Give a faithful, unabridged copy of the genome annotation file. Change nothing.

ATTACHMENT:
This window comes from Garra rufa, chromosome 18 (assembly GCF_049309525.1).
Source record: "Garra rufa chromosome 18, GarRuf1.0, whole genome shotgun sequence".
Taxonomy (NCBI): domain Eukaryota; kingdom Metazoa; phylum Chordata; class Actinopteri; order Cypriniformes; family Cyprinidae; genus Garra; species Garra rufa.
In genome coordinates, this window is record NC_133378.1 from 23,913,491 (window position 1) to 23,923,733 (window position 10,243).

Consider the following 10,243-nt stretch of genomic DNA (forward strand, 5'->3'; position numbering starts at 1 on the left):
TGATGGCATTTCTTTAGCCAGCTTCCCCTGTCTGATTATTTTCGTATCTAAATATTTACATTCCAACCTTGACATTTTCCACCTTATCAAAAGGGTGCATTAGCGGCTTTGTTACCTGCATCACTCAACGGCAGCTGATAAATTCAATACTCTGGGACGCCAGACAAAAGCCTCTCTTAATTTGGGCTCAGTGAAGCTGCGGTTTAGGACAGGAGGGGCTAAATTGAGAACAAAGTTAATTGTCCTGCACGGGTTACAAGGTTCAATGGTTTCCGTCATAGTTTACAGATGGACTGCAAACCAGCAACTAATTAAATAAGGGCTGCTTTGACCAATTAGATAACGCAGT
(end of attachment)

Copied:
This window comes from Garra rufa, chromosome 18 (assembly GCF_049309525.1).
Source record: "Garra rufa chromosome 18, GarRuf1.0, whole genome shotgun sequence".
Taxonomy (NCBI): domain Eukaryota; kingdom Metazoa; phylum Chordata; class Actinopteri; order Cypriniformes; family Cyprinidae; genus Garra; species Garra rufa.
In genome coordinates, this window is record NC_133378.1 from 23,913,491 (window position 1) to 23,923,733 (window position 10,243).

Consider the following 10,243-nt stretch of genomic DNA (forward strand, 5'->3'; position numbering starts at 1 on the left):
TGATGGCATTTCTTTAGCCAGCTTCCCCTGTCTGATTATTTTCGTATCTAAATATTTACATTCCAACCTTGACATTTTCCACCTTATCAAAAGGGTGCATTAGCGGCTTTGTTACCTGCATCACTCAACGGCAGCTGATAAATTCAATACTCTGGGACGCCAGACAAAAGCCTCTCTTAATTTGGGCTCAGTGAAGCTGCGGTTTAGGACAGGAGGGGCTAAATTGAGAACAAAGTTAATTGTCCTGCACGGGTTACAAGGTTCAATGGTTTCCGTCATAGTTTACAGATGGACTGCAAACCAGCAACTAATTAAATAAGGGCTGCTTTGACCAATTAGATAACGCAGT